Another commercial center on the Tea and Horse Route, Weishan (巍山) is located about 75 minutes from Dali. Weishan was the first capital of the Nanzhao, but was soon replaced by Dali, which has a more temperate climate because located on the banks of Lake Erhai (洱海).
One of the main Weishan tourist sites is Weibaoshan (巍宝山), which literally means “Treasure Mountain Wei”. The mountain has been designated a national park and walking paths that thread from and between Daoist temples have been laid. Contemporary Daoists have occupied many of these temples and it is possible to stay the night there for a donation. However, the architectural treasure is the Long Spring Retreat (长春洞) which was constructed between 1779 and 1799 and is dedicated to the Jade Emperor, the Lord of the Underworld.
Sites like Weibaoshan vex me. I studied Chinese language and history in order to experience places like Long Spring Retreat, as if the poetry and philosophy of classical China still animated everyday life. However, 17 years in Shenzhen have taught me that even if the contemporary cultural mix includes Daoism, nevertheless capitalist forms and modern desires more obviously structure human relationships and desires in China.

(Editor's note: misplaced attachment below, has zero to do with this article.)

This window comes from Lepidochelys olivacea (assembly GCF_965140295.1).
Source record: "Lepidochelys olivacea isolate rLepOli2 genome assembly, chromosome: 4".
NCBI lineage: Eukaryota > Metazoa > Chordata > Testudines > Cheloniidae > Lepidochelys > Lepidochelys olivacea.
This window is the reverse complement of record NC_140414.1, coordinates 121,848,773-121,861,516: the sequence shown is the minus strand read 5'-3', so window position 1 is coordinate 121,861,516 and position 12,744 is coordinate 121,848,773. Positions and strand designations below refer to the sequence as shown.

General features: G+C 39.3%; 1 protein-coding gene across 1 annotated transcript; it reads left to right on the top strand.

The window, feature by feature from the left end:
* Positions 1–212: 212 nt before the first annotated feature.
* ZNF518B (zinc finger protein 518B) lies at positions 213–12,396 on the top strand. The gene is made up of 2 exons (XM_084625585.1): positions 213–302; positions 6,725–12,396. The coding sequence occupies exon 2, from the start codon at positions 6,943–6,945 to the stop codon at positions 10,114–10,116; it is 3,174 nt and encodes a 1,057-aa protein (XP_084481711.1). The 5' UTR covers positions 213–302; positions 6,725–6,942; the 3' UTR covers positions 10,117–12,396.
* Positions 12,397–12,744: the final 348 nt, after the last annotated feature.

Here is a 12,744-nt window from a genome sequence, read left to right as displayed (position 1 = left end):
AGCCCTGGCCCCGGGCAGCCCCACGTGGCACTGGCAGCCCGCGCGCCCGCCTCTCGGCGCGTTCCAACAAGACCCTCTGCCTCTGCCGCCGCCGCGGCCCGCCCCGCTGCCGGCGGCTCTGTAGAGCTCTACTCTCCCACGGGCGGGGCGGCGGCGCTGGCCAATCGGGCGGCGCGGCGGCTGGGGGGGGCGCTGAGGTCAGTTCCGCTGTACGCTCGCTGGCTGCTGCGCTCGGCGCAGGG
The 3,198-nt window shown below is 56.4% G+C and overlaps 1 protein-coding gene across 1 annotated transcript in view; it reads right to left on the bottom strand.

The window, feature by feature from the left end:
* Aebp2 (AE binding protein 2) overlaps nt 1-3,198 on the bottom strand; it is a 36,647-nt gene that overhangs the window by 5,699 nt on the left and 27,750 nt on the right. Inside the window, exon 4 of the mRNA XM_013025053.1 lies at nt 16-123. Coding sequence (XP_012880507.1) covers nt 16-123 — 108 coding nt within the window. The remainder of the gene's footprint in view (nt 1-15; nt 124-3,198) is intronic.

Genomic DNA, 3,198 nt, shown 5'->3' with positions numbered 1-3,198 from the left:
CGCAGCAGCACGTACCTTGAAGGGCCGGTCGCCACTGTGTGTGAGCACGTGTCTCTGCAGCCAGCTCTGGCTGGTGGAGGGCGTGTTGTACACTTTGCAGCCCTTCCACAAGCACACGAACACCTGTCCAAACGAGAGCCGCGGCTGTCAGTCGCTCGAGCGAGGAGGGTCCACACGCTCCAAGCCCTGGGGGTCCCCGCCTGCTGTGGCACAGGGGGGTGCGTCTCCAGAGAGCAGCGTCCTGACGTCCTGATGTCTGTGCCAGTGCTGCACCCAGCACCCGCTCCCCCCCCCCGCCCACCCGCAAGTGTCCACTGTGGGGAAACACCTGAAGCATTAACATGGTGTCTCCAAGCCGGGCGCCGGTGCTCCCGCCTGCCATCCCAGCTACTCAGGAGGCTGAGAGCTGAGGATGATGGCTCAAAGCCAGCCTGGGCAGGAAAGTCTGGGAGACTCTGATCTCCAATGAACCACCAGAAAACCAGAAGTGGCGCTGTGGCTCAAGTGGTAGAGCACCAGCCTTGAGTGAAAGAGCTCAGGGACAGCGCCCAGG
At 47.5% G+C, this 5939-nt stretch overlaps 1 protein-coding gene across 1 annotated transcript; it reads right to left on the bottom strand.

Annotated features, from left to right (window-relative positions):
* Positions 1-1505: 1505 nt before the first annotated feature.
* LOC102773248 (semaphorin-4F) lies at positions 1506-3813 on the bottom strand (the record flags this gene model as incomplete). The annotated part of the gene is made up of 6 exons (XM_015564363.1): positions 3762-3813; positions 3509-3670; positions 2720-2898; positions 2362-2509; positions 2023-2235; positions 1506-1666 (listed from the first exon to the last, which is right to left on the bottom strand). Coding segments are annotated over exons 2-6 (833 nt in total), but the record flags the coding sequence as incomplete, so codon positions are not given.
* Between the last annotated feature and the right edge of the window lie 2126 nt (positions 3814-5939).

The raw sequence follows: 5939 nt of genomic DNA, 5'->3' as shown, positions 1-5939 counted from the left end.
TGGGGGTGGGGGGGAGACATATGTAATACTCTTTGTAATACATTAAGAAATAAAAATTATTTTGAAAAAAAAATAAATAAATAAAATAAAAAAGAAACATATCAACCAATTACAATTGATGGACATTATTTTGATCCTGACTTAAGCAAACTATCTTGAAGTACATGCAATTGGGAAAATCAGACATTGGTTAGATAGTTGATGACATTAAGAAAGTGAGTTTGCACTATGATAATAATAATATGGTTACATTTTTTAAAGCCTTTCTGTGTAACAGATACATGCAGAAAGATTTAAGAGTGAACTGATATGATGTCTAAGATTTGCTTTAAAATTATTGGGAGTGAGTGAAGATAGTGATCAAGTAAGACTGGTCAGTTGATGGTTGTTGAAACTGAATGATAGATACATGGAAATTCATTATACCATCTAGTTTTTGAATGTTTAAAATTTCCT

And yet, if not for capitalist forms, I could not have visited Long Spring because I not only needed to purchase a ticket to enter the park, but also get myself from Shenzhen to Dali, Dali to Weishan, and then from Weishan to the mountain. Alas, none of those plane rides and car trips manifest the Daoist virtue of regulating my life by according to natural rhythms. Instead, they more properly manifest the US American virtue of satisfying individual desires through post-industrial convenience.
The point seems to be remembering to take time to reflect on our place in the world, not only as individuals, but also as a species. What does it mean to be human? What does Long Spring Retreat teach that we cannot learn through Shenzhen’s rush to reproduce and exceed the material wealth of North America?